SOAP.py and ZSI can swap roles
In this installment of The Python Web services developer, Mike Olson gets back to writing some Python code. This column will revisit the example code from the fifth and sixth columns in this series, in which Mike and Uche Ogbuji talked about SOAP.py and ZSI, two available SOAP implementations in Python. Mike will continue the examination of these libraries and see how they interact with each other.
One of the promises of Web services is interoperability. As we explained in previous columns, Web services built with different programming languages and on different platforms should work together just as well as services provided by the same programming language. In this installment of The Python Web services developer, I will take the client and server for the calendar Web service that we implemented in previous articles in this column and see how they interoperate with each other.
To use the samples within this
article, follow the installation steps for SOAP.py in the fifth
installment in this series and for ZSI in the sixth. (You should review
both those articles for background on SOAP.py and ZSI; you can find
links to them in the Resources
section.) As a side note, a newer version of ZSI has recently become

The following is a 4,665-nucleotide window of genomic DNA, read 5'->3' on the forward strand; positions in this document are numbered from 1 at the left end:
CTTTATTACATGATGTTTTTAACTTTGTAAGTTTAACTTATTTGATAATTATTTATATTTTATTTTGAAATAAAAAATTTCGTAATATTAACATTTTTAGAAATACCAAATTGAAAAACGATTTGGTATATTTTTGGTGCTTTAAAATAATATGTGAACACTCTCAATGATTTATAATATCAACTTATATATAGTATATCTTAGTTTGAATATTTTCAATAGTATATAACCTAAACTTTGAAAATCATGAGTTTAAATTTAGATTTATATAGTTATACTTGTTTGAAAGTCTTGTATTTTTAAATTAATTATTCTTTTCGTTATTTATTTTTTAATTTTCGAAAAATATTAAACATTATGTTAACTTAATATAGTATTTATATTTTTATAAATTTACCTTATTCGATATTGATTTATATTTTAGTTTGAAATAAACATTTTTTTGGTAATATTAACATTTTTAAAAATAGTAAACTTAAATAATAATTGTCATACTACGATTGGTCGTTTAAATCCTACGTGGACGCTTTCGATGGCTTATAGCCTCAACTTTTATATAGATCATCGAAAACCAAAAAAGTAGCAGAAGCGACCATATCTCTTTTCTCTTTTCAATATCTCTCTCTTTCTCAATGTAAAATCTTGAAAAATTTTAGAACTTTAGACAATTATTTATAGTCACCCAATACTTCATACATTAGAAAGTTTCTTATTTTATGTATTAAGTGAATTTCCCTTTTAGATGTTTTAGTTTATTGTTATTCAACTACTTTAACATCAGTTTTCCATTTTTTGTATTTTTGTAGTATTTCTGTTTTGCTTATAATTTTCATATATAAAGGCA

available: version 1.2 was released in March of this year. The samples
presented in this column do work with both ZSI 1.1 and 1.2. For those
interested in upgrading, see the Resources section below for a URL where you can download the latest version. Installation uses standard
commands. If you have a previous version of ZSI installed, you should
remove it first to avoid conflicts. To install the new version, untar
the distribution and change into the
ZSI-1.2 directory. Execute the install command as follows:
Flipping it around: ZSI server, SOAP.py client
The first thing you need to do to in order to test a SOAP.py client
with the ZSI server is to write the SOAP.py client. If you remember, we
wrote a very low-level client to test the SOAP.py server using
httplib (see the Resources
for the sixth column on ZSI). Since you want to see how SOAP.py
interacts with ZSI, this will not do. A quick client can be written to
use your calendar Web service, as shown in Listing 2.
This client is implemented similarly to the
curses client from the fifth column. One thing to note is that the namespace argument to the
SOAPProxy is commented out. Just as the default implementation of the ZSI client was not namespace aware, the server is not either.
Again, to run the sample scripts, start the SOAP.py server in one window:
And the ZSI client in a second window:
As expected (since this client was written specifically to communicate with the SOAP.py server) you get back a calendar for February 2002.